I say it was unfortunate because when I get these ideas--that's it--I get fixated on seeing whether it will work like a dog digging for a bone. Rana is an old woman and as I age I see my own hands getting "cords" and veins and wrinkly knuckles and sort of more of a gnarled look as I use my hands a lot. I thought this old woman's hands should have that same sort of feeling.

Not anatomically realistic (I didn't make the cords white and the veins blue as they really appear under the skin.) just more how older hands feel. I'm hoping the end effect, after the new additions are covered under layers of paper, will simply feel right, and be felt as an old Halfland woman's as she goes about her business.

Friday, November 29, 2013

Look Who Rolled Into Town!

Little while ago got to meet Christine's! ceramicist artist mother from Connecticut, Rachel, and their dear New York artist and friend Marge. They were able to come see 1/2L during their trip to see Christine! and Company(!) It was lovely to meet them both and hear about some of the art they enjoy making.

I invited them both to, of course, make a fish or whatever they'd care to for the film. And I was delighted to so far receive one of Rachel's truly wonderful rock characters made from one found in Christine's garden. I love how Rachel brings out the natural features present in a rock so that the personality seems fully alive. It's a perfect Halflandian contribution.

Thank you so much, Rachel and Marge for visiting!

Saturday, November 16, 2013

Hair All About It!

Painted Almaloy wire mottled brown and grey to camo under the hair, let dry. Added bulks of sheep wool in dark brown tones to these with tons of messy matte medium. I layered on strands of white goat hair to make them looked aging and grey, like my own.

I forgot to wait until Rana's skin was lighted with another layer of paper before adding on the hair--but the moment was seized... Began by folding the wooly wire lengths in half and hot gluing them onto the puppet's head, careful to work around her animation-active ears and fixed horns in her head.
Carried on around the back, filling in with the bulked lengths until her entire head was covered. I left a few stiffened strands poking out here and there to add realism to her later hair styles. Turned the pupp upside down to fill in the hairline at the nape of her neck as her hair will be worn partially up half the time.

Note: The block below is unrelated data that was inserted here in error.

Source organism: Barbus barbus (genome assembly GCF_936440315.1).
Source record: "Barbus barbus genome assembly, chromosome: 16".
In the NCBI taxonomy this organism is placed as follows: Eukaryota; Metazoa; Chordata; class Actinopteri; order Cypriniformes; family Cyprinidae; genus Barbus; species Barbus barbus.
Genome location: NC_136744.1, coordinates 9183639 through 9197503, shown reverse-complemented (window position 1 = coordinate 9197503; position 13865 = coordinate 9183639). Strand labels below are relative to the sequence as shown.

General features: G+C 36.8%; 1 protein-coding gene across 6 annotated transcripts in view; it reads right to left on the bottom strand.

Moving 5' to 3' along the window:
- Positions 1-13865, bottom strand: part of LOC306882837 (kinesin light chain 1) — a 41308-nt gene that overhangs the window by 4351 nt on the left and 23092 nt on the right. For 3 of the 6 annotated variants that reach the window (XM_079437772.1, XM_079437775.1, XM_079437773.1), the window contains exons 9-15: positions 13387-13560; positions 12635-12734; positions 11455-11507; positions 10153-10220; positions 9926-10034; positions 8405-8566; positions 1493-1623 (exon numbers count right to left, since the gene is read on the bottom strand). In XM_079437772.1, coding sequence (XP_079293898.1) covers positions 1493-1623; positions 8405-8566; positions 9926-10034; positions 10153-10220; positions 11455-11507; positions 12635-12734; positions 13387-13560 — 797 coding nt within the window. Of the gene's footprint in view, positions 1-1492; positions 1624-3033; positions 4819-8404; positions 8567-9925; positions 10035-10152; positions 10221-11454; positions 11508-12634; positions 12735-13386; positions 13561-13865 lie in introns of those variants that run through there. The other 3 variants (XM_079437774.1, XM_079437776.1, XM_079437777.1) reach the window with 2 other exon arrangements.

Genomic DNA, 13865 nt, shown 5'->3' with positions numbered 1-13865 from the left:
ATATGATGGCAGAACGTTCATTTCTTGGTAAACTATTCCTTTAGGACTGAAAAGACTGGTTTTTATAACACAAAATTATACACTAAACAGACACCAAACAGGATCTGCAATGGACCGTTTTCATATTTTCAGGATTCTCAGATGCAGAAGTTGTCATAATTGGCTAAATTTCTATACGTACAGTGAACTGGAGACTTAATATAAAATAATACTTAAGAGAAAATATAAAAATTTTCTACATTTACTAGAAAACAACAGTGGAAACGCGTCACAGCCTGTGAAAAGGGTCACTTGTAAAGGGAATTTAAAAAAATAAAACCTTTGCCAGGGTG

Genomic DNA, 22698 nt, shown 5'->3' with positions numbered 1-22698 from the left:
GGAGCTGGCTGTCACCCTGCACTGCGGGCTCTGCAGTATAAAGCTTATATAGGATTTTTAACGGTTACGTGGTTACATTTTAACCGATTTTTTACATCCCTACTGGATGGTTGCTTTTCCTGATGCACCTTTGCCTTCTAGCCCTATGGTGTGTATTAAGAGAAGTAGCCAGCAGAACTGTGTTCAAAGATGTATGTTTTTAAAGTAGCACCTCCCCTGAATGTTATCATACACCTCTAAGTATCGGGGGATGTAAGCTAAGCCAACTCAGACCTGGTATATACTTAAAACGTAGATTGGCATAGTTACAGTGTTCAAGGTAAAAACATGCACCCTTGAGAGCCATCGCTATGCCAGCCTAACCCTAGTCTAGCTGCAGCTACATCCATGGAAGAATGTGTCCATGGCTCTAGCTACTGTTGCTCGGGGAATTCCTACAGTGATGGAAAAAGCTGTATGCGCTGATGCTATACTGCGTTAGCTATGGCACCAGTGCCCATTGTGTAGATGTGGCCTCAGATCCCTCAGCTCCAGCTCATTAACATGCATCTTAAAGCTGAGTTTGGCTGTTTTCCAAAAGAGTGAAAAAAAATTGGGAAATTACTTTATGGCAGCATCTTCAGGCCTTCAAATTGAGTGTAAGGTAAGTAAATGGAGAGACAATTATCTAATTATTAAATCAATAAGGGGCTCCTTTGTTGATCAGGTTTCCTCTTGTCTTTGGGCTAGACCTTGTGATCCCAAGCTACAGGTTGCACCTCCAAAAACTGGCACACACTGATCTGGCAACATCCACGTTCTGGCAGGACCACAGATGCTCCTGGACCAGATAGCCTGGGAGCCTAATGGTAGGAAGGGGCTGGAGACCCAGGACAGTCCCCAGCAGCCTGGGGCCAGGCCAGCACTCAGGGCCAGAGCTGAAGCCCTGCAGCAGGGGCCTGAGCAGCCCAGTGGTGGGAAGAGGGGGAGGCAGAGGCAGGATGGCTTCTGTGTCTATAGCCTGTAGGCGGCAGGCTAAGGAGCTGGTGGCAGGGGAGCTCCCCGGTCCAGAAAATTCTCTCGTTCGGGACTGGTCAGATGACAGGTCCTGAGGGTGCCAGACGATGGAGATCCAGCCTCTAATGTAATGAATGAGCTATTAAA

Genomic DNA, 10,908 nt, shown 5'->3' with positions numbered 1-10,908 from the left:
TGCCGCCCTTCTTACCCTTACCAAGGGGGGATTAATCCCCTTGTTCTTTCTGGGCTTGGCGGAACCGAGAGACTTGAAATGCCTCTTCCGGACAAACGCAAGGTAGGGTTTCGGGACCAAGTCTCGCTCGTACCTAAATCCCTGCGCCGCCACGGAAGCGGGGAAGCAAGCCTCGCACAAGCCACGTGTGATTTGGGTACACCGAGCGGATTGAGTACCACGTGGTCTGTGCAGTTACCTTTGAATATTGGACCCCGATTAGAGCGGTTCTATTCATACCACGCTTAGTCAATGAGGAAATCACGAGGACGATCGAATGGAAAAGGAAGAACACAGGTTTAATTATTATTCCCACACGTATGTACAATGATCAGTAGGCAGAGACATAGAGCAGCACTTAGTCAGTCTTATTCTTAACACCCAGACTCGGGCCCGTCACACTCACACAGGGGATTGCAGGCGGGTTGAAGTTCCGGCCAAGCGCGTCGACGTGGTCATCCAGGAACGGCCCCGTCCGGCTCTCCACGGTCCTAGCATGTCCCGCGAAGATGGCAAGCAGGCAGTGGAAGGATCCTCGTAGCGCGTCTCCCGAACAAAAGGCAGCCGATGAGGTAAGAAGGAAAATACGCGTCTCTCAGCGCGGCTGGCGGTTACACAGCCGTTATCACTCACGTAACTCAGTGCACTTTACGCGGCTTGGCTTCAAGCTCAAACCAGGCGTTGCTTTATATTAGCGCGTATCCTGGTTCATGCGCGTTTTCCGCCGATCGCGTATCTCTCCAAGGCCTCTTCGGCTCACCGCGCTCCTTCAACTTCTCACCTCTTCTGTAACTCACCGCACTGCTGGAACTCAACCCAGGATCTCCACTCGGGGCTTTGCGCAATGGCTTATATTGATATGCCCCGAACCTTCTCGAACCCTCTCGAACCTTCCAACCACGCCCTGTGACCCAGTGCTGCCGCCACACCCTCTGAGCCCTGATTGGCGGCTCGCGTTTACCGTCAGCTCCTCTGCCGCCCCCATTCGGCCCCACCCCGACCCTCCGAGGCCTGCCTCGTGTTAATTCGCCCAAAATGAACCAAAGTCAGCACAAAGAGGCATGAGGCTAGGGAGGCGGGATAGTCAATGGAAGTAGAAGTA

Letting my hands work without my head being in charge, I felt the dark hair wasn't a match for Rana's tawny goat skin leg hair color. It was too jarring a color difference for me. So I reached into the "amazing box of all supplies" curated through the years for each puppet, and pulled out a bag of Gotland sheep fibre in perfect honey-shaded ringlets that I'd bought a few years back from my Slovakian Shepherdess living in Scotland.  When I topped Rana's hair base with thin wafts, invisibly affixed with hot glue, the combination of color and texture leaped off the puppet and brought her to life right before my eyes! I have become 100% fully obsessed with making Halfland now more than ever.

I continued for several hours until her hair was sheathed in the Gotland from roots to ends, and from top side to underside. I worked hard to make the natural curls in the fiber lay organically and yet also permanently hold their place until the wires are repositioned.
Once done, I sopped more matte medium onto the ends of each tress-bundle and wound a finishing ringlet onto the plastic handle of many paint brushes, clipped on via pegs overnight to dry into that ideal tapering shape.

The results are AMAZING!!! Here we now have the puppet's hair that she can wear down at night in the cottage for bed and it also easily wires up for daytime halfbuns in the back. Fully animatable, natural looking, wise old goat woman hair!